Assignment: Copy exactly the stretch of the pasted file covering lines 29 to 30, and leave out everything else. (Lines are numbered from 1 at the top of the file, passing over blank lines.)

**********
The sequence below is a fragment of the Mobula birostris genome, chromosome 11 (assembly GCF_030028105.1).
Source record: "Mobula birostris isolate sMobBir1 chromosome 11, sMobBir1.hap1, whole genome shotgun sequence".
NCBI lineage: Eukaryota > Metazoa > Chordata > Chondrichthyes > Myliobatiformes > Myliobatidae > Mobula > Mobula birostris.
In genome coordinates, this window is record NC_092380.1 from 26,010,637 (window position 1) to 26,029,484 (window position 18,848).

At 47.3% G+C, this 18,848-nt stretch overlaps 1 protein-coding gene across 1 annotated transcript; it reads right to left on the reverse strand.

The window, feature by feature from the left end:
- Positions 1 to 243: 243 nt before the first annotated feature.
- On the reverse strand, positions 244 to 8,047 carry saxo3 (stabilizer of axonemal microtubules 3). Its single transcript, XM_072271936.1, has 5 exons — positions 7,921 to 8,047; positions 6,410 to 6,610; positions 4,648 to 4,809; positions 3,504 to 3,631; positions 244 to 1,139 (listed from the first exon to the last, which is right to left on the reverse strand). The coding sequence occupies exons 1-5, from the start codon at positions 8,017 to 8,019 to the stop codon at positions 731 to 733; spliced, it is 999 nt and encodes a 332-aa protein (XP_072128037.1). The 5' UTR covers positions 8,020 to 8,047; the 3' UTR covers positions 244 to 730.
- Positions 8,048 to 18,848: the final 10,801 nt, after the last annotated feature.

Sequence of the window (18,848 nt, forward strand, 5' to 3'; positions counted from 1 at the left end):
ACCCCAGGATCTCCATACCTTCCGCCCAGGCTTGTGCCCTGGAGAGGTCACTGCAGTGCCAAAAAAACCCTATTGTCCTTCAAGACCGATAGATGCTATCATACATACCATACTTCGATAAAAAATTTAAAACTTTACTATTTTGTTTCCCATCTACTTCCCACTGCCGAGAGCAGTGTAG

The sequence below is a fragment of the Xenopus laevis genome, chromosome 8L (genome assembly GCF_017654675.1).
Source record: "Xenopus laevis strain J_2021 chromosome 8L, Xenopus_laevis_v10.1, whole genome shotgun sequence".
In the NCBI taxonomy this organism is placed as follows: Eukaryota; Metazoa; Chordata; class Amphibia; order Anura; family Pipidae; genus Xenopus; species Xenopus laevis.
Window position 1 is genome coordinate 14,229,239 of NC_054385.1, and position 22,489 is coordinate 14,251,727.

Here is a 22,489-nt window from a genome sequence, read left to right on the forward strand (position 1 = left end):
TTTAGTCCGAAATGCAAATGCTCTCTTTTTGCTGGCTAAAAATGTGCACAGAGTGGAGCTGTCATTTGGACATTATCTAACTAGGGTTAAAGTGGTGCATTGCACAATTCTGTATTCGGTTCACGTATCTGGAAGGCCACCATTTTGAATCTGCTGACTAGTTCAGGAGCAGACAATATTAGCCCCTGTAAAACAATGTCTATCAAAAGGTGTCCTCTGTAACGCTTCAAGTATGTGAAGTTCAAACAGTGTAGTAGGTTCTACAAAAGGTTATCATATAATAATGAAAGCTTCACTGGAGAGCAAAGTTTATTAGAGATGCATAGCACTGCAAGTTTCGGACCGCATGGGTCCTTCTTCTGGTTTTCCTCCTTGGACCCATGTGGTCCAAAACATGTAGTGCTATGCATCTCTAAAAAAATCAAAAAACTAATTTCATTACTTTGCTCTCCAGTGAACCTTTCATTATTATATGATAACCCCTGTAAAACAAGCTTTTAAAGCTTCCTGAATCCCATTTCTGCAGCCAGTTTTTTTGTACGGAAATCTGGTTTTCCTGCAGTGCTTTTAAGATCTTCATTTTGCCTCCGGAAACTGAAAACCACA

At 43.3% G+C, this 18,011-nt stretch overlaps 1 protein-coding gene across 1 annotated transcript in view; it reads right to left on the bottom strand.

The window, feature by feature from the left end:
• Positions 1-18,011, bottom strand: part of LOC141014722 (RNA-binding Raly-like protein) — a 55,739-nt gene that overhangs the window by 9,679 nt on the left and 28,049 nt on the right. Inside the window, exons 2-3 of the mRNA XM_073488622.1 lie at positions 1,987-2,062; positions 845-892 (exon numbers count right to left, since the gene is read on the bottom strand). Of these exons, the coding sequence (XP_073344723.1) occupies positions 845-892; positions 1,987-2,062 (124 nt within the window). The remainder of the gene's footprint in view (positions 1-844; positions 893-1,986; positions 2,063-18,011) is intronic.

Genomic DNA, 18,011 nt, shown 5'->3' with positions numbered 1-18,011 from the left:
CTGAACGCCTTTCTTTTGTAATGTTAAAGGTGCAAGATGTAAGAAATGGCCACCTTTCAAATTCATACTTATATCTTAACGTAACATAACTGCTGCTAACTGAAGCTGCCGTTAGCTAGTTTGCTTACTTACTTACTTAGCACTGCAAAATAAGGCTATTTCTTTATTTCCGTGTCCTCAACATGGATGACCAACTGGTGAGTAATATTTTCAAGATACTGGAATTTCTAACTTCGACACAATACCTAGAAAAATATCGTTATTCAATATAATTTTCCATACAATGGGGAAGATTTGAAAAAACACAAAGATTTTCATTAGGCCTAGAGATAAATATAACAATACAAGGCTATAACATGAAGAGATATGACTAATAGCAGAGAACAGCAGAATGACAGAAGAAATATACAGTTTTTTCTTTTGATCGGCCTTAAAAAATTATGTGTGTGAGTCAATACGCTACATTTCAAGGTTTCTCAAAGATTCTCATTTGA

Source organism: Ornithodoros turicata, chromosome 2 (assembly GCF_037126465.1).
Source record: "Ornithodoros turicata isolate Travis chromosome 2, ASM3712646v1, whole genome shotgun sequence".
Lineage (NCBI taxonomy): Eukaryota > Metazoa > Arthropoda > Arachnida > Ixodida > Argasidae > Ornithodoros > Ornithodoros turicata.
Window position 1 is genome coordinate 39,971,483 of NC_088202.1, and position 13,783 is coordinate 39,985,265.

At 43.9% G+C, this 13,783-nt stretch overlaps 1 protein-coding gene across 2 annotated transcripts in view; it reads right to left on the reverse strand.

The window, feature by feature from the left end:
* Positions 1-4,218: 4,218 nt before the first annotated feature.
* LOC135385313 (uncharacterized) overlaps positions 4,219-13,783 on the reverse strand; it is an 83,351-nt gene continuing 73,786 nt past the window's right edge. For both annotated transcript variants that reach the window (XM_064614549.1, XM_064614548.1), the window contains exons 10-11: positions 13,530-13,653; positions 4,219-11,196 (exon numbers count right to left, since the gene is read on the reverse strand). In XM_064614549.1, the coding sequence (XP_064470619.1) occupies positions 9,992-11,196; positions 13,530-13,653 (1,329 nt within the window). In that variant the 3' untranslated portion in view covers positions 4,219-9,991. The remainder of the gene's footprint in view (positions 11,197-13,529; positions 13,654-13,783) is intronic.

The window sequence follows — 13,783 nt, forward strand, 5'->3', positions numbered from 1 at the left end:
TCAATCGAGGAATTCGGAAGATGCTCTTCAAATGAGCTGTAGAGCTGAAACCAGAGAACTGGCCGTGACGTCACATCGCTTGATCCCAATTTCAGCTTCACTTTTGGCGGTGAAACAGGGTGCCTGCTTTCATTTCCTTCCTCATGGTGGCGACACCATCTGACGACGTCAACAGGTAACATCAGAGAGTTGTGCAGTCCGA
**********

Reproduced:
* Positions 1-4,218: 4,218 nt before the first annotated feature.
* LOC135385313 (uncharacterized) overlaps positions 4,219-13,783 on the reverse strand; it is an 83,351-nt gene continuing 73,786 nt past the window's right edge. For both annotated transcript variants that reach the window (XM_064614549.1, XM_064614548.1), the window contains exons 10-11: positions 13,530-13,653; positions 4,219-11,196 (exon numbers count right to left, since the gene is read on the reverse strand). In XM_064614549.1, the coding sequence (XP_064470619.1) occupies positions 9,992-11,196; positions 13,530-13,653 (1,329 nt within the window). In that variant the 3' untranslated portion in view covers positions 4,219-9,991. The remainder of the gene's footprint in view (positions 11,197-13,529; positions 13,654-13,783) is intronic.